The Abrahamic and Davidic Covenants are referenced in the prophecy of Zechariah. The Abrahamic Covenant promised Abraham a people, the land of Israel, and a seed (Genesis 12:1-3). The Davidic Covenant promised David a house (the house of David), a throne, and a kingdom (2 Samuel 7:16). The ministry of John was to prepare the people of Israel for their coming King and the establishment of that literal, earthly kingdom.
If we rush to the end of the story we will hear the nation of Israel say, “We will not have this man to reign over us.” They will reject John the Baptist, they will reject Jesus, and they will reject the kingdom. As we have already noted, Jesus will refer to John throughout His ministry. Notice the following comments Jesus made concerning John:
“For all the prophets and the law prophesied until John. And if you are willing to receive it, he is Elijah who is to come.” (Matthew 11:13-14)
“Indeed, Elijah is coming first and will restore all things. But I say to you that Elijah has come already, and they did not know him but did to him whatever they wished. Likewise the Son of Man is also about to suffer at their hands.” Then the disciples understood that He spoke to them of John the Baptist. (Matthew 17:11-13)
Christ makes the first comment before John’s death, and the second after it. Notice the potential nature of John fulfilling his unique role: “If you are willing to receive it . . .” The second quote shows that they did not receive it. Potential fulfillment of the role available, but never realized. At least, not yet! This is a spiritual “could’ve, would’ve” with eternal consequences. God’s gracious plan was being worked out without the parties involved even knowing it. Peter made reference to this as an Old Testament problem.
Of this salvation the prophets have inquired and searched carefully, who prophesied of the grace that would come to you, searching what, or what manner of time, the Spirit of Christ who was in them was indicating when He testified beforehand the sufferings of Christ and the glories that would follow. To them it was revealed that, not to themselves, but to us they were ministering the things which now have been reported to you through those who have preached the gospel to you by the Holy Spirit sent from heaven—things which angels desire to look into. (1 Peter 1:10-12)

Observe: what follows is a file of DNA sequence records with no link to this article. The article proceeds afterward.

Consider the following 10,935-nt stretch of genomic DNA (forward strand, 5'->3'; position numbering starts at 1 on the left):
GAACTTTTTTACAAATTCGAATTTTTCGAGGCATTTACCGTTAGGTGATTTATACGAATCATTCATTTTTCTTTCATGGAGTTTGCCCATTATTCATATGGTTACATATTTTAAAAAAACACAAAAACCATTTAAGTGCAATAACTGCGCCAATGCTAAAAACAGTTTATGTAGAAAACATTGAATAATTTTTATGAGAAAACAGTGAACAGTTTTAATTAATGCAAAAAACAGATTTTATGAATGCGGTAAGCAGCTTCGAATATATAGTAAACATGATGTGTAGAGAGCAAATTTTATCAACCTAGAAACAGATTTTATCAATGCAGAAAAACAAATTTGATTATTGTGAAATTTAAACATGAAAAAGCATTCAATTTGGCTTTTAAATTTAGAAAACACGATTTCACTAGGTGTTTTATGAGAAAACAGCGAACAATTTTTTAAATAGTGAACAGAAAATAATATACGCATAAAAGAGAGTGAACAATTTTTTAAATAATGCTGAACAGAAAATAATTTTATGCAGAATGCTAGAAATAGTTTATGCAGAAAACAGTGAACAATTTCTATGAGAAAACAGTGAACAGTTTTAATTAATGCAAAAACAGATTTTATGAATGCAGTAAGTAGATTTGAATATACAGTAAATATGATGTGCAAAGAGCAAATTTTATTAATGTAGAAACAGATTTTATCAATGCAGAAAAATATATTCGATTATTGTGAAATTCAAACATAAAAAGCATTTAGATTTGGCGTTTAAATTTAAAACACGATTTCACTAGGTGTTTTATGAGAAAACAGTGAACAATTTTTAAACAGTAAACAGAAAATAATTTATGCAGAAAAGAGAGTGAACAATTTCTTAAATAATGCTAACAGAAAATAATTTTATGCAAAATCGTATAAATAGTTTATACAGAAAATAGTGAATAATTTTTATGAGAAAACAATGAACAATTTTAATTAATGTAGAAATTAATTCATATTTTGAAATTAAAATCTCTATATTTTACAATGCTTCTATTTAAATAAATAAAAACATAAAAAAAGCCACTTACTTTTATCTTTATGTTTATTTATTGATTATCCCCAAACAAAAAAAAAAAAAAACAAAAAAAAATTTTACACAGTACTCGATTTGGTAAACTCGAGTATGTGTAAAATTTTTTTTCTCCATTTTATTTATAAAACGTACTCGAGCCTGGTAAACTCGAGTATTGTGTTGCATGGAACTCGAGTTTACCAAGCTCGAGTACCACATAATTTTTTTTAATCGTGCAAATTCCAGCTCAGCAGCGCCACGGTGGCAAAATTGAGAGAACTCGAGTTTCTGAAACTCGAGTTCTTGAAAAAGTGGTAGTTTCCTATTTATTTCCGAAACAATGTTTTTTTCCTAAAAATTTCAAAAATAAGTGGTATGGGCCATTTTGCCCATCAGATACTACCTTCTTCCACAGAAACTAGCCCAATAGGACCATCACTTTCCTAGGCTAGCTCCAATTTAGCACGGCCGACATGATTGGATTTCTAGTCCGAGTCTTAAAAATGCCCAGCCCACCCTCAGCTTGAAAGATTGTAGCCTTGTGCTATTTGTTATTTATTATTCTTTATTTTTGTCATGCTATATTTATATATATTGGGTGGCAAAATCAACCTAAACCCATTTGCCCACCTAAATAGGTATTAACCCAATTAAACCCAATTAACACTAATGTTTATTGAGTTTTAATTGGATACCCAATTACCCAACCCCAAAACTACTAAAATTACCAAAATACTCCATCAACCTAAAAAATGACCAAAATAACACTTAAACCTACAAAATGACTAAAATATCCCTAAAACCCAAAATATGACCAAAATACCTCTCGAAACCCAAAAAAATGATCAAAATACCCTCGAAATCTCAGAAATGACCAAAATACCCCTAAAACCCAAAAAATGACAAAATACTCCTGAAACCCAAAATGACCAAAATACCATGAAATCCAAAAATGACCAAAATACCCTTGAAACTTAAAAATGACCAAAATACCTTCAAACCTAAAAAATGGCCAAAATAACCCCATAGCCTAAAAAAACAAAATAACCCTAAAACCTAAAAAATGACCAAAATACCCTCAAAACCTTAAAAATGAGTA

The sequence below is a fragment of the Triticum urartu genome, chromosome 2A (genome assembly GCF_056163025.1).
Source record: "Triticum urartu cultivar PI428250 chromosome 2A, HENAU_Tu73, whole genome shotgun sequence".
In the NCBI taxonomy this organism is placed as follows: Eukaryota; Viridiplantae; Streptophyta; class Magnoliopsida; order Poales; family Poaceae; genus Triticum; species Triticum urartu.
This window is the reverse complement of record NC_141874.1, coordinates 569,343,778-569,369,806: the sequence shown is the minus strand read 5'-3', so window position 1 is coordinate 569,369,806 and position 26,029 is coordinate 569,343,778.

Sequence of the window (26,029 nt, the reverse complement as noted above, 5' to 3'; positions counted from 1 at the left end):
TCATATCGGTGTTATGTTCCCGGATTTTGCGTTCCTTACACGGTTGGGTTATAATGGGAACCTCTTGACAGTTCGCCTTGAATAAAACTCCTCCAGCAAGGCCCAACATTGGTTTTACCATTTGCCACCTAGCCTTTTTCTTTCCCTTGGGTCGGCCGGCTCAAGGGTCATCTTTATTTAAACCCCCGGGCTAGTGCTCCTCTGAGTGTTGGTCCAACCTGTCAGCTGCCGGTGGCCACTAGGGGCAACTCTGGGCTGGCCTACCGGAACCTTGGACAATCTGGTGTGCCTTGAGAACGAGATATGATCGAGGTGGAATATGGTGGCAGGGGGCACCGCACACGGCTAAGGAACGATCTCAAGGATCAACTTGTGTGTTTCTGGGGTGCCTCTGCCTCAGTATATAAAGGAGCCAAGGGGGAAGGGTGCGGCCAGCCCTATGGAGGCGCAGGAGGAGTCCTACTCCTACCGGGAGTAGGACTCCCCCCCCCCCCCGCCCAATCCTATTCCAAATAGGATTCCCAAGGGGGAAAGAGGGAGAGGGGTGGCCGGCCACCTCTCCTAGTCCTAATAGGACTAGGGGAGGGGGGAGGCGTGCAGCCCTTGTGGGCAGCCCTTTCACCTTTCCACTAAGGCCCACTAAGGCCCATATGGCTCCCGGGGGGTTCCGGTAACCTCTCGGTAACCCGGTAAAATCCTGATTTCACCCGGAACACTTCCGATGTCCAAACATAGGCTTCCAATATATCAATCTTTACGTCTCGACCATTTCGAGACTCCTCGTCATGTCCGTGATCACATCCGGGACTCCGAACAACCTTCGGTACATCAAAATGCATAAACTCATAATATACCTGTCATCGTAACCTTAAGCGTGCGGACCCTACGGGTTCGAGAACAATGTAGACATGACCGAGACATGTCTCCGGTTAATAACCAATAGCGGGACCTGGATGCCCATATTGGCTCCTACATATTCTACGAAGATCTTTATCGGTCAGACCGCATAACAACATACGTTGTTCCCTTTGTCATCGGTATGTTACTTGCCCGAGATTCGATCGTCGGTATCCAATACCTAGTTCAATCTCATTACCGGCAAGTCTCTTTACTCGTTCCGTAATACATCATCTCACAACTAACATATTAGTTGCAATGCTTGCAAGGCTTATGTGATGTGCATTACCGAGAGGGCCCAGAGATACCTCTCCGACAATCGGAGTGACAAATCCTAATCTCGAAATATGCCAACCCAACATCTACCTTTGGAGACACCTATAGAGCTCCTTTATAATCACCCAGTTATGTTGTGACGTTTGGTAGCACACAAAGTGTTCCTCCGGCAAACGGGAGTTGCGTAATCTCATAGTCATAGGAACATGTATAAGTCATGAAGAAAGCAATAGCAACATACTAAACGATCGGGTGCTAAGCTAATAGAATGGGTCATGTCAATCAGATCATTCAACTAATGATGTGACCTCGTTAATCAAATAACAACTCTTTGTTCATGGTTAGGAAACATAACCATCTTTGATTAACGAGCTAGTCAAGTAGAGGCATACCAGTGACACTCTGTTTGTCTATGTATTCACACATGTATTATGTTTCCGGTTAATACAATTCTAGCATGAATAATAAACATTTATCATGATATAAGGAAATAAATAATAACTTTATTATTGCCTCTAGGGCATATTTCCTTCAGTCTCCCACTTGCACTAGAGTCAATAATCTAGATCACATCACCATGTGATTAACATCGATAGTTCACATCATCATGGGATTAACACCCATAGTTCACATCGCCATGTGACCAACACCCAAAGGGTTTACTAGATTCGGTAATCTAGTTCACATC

Herein is the paradox. The rejections of John and of Christ were as certain as tomorrow’s sunrise—more certain. Christ is the Lamb slain before the foundation of the earth! Yet John and Christ go about their ministries with validity and sincerity in the offer of the kingdom. Rejection will come, but glory will follow—in time. Jesus shall reign!
Hindsight brings understanding; we comprehend God’s providential dealings better after the fact. Job and James and Peter and Paul all address the principle of “suffering first, glory later.”
For I consider that the sufferings of this present time are not worthy to be compared with the glory which shall be revealed in us. (Romans 8:18)
This principle finds varied but certain applications in the lives of each one of us. We can trust God and experience the peace that passes understanding as we realize that He works all things according to the counsel of His own will (Ephesians 1:11), even those things that we don’t understand.